Amory hadn’t been unsuccessful, but not successful enough to please a fan base that remembered three gold balls the Panthers won in the mid-90s.
Tupelo may not have the championship history Amory has, but the question is the same: Can Hammond build a contender? He’s proven he can.
Tupelo has made the playoffs two of the last three seasons. With four teams per division making the playoffs, that stat may not be as good as it sounds.
To be fair, Tupelo shares a division with a national power, South Panola, and perennial contender Olive Branch. But that only goes so far with success-craved fans.
Hammond led Amory back onto the contenders list. How he did it deserves mention.
During a preseason interview before his first season, he emphasized his desire to win the way he always had, with a stingy defense and a stout run game.
Amory just wasn’t ready for it. At least, the backfield wasn’t ready. The Panthers struggled to a 3-9 season and rushed for less than 50 yards a game.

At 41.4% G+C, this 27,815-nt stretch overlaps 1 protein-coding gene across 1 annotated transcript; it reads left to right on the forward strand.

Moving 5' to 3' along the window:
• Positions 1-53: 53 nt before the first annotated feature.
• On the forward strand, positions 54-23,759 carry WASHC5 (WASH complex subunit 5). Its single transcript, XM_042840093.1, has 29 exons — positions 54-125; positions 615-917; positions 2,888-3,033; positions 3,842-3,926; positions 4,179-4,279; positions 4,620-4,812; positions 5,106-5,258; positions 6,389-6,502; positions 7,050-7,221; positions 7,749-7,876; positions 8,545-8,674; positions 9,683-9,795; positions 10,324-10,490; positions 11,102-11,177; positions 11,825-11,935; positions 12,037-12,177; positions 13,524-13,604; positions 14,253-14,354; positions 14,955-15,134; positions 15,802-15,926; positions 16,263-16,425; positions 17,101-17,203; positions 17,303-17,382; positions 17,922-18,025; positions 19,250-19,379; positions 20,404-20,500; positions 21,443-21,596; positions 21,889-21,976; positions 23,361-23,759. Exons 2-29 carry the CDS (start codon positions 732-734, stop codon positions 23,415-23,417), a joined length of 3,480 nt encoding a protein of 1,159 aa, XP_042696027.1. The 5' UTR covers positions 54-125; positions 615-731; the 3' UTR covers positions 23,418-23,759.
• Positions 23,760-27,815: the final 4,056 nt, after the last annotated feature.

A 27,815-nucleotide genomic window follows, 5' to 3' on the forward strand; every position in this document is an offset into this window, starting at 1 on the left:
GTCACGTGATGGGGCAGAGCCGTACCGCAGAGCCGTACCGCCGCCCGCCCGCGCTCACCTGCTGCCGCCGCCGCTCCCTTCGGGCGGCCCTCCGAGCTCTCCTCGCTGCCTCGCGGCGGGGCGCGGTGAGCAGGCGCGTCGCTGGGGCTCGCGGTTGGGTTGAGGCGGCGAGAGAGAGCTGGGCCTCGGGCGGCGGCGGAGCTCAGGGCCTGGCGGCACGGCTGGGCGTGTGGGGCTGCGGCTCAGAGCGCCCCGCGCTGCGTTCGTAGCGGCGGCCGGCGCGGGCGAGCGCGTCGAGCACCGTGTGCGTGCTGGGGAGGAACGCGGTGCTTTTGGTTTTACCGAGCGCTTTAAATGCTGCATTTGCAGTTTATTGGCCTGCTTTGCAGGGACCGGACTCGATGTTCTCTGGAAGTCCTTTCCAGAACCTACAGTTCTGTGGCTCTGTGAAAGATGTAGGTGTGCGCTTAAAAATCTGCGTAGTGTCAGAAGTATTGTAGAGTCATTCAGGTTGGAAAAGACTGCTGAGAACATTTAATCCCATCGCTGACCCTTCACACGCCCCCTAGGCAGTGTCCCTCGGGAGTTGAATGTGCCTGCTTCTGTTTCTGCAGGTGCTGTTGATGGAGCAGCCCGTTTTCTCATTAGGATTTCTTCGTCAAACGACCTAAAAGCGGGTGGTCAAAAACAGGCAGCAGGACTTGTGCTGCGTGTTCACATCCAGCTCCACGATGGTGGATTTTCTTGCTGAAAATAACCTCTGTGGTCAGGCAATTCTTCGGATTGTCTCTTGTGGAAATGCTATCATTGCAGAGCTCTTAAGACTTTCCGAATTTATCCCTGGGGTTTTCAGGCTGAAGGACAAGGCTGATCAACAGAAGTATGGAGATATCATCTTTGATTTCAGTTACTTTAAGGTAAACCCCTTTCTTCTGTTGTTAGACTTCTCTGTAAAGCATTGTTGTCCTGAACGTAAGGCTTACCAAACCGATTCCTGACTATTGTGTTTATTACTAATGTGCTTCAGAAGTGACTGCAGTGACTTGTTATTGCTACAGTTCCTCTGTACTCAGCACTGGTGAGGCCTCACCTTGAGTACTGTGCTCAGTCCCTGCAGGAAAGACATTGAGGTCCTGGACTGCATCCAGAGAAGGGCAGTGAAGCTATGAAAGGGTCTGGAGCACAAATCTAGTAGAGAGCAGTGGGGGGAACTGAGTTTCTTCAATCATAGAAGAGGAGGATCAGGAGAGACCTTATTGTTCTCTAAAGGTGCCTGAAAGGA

Something had to be done.
New Amory can be traced back to Oct. 22, 2010. Junior quarterback Forest Williams set a state single-game record with 582 yards passing in a win against Houston.
The next season, Williams and the Panthers had it figured out.
An all-out air attack under Hammond and offensive coordinator John Keith led to an 11-4 season. They made the Class 4A North finals and Williams broke his own single-game passing record with 646 yards and eight TDs against Gentry.
Hammond happened to have an intelligent quarterback, but he did something else to help his situation.
Hammond searched the hallways for help. None of the five leading receivers for Amory’s 2011 and 2012 seasons, all seniors, were on the roster as freshmen.
By the end of 2011, Dario Robinson was at the top of every receiving category in the state and Hammond and Williams were named Daily Journal Coach and Player of the Year.
Hammond talked on Wednesday about his desire to implement an air attack offense at Tupelo. He and superintendent Gearl Loden both talked of the need to make sure anyone who should be playing football is playing.
Hammond helped Amory take huge strides in his three seasons and Tupelo is looking to do the same.
As good as things were at Amory, there are always bigger hills to climb. A hill the Panthers never climbed was Aberdeen. Amory’s archrival swept Hammond’s Panthers.
He’s starting the same plan over at the state’s largest school. The challenges are the same but the hills to climb are even bigger.
If championships are the ultimate goal, then the biggest hill to climb is in Batesville. And South Panola is more a mountain than a hill.